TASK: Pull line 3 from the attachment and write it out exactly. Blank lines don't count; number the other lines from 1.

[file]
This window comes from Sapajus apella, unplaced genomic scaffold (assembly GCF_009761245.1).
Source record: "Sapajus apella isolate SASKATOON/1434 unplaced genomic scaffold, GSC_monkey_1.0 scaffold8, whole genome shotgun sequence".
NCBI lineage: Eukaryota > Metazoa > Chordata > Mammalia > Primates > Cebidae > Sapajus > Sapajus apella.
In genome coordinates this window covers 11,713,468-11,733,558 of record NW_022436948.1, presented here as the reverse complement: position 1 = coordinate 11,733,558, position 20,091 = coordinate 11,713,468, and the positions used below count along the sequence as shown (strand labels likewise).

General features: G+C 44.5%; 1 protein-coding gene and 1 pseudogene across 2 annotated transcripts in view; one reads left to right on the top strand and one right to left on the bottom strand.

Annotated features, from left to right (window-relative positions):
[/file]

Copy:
NCBI lineage: Eukaryota > Metazoa > Chordata > Mammalia > Primates > Cebidae > Sapajus > Sapajus apella.